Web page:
More tree cover reduces rate of asthma attacks, study finds

Tree planting ‘could play role in reducing effects of air pollution from cars’

Graphic from a study of tree and canopy cover across Dublin. Image: UCD School of Geography

Graphic from a study of tree and canopy cover across Dublin. Image: UCD School of Geography

 

Living in a leafy suburb may do more than just boost property prices, as a new study has found that having more trees in urban areas can help to reduce the rate of asthma attacks.

In areas with high air pollution, trees have a significant impact by helping to remove pollutants from the air, according to a study by the University of Exeter.

The research, published today in the Environmental International Journal, examined data from more than 650,000 serious asthma attacks across 26,455 urban neighbourhoods in England, dating over a 15-year period .

The study concluded that the findings “suggest that tree planting could play a role in reducing the effects of air pollution from cars”.

“Trees can effectively remove pollutants from the air, and this may explain why they appear to be most beneficial where [air pollution] concentrations are high,” lead researcher Dr Ian Alcock from University of Exeter’s Medical School said.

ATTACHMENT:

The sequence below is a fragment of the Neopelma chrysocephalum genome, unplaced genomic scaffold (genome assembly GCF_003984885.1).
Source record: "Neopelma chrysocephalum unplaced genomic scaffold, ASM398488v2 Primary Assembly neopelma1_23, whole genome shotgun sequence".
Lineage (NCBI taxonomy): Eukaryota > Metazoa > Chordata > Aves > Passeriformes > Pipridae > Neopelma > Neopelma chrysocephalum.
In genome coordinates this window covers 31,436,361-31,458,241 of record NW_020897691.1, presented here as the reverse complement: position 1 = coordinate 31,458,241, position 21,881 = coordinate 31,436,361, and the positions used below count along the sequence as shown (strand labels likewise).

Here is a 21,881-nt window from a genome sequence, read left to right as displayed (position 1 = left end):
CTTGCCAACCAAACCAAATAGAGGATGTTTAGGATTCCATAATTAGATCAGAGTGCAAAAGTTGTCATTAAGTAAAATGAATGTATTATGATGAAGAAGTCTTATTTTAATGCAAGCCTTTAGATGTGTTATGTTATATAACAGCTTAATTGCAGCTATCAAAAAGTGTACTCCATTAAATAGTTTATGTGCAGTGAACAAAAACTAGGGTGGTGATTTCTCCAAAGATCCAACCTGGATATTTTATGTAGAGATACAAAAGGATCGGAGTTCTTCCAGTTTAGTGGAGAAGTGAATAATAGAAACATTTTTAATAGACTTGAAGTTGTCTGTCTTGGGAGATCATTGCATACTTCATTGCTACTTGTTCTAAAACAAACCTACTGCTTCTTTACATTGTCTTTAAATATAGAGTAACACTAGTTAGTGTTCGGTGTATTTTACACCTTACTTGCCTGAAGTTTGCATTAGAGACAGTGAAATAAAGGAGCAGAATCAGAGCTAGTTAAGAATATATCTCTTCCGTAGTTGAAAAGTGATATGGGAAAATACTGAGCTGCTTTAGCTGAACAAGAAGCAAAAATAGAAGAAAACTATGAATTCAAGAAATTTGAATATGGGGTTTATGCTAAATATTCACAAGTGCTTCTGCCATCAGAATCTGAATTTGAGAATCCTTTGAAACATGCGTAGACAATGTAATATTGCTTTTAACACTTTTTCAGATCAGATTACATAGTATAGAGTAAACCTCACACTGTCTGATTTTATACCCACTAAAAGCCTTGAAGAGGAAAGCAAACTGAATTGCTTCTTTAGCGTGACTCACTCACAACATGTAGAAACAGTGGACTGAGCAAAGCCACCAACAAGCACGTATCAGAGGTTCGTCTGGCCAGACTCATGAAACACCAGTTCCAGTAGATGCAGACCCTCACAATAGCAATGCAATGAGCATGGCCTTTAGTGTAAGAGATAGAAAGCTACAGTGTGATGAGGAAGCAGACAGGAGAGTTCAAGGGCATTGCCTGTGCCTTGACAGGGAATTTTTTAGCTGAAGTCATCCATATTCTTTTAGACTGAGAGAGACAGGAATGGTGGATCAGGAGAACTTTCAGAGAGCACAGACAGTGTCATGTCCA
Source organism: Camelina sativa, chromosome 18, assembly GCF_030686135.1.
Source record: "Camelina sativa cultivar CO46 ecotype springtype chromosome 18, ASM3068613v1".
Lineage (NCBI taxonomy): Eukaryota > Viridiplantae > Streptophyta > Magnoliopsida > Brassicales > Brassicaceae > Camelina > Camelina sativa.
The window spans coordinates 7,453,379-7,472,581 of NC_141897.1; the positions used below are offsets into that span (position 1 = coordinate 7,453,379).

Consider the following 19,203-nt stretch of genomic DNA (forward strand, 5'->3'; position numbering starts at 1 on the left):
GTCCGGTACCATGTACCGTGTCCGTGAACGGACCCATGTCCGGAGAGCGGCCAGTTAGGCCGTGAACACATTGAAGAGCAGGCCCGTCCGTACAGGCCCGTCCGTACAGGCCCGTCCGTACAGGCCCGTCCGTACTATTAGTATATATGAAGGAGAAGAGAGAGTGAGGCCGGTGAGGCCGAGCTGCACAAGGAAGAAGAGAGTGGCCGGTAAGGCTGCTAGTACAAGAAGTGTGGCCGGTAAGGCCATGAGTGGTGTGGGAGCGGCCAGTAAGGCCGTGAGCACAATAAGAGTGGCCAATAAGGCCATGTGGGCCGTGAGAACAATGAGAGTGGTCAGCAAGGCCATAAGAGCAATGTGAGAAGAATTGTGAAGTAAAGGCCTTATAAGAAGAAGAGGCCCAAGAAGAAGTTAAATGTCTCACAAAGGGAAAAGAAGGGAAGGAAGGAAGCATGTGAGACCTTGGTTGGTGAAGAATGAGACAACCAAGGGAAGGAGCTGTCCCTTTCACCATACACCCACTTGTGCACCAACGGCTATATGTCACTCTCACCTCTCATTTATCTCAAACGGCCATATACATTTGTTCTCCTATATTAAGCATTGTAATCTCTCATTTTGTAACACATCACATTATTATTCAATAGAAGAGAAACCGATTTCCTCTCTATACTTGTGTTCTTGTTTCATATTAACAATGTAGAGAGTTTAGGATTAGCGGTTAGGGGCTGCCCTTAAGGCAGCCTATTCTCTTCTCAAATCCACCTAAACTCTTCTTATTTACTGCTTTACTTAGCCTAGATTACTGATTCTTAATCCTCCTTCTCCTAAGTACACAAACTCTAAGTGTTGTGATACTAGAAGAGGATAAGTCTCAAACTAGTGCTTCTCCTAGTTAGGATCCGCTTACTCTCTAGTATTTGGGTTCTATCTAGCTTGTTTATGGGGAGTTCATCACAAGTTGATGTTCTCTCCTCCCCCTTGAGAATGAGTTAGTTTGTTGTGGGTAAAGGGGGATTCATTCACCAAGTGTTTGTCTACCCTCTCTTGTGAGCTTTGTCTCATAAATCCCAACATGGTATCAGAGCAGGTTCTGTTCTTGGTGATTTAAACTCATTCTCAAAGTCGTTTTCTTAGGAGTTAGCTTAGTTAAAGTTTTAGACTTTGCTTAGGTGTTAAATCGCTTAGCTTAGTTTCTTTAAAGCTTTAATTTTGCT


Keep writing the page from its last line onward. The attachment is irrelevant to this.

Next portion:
It found that in areas of lower air pollution, open green spaces such as gardens and parks were more effective than increased tree cover at reducing the frequency of asthma attacks.

Defence mechanism

Dr Alcock said trees proved both a defence mechanism and an irritant for asthma sufferers. He explained that while trees can remove the air pollutants that trigger asthma attacks, they can also spread allergenic pollen. Foliage can retain build-ups of the irritating pollutants that would otherwise have been dispersed by wind.

“We found that on balance, urban vegetation appears to do significantly more good than harm,” he said.

Ireland has the fourth highest rate of asthma in the world. A spokesman for the Asthma Society of Ireland said: “We have known for some time based on similar minor studies that the effect of having more green spaces can be quite helpful. From an urban-planning perspective the more green spaces and trees the better.”

A study of tree coverage across Dublin published by UCD researchers last year found in the affluent area of Dublin 4 there was an 8:10 residents per tree ratio compared to a 30:1 ratio in Dublin 1.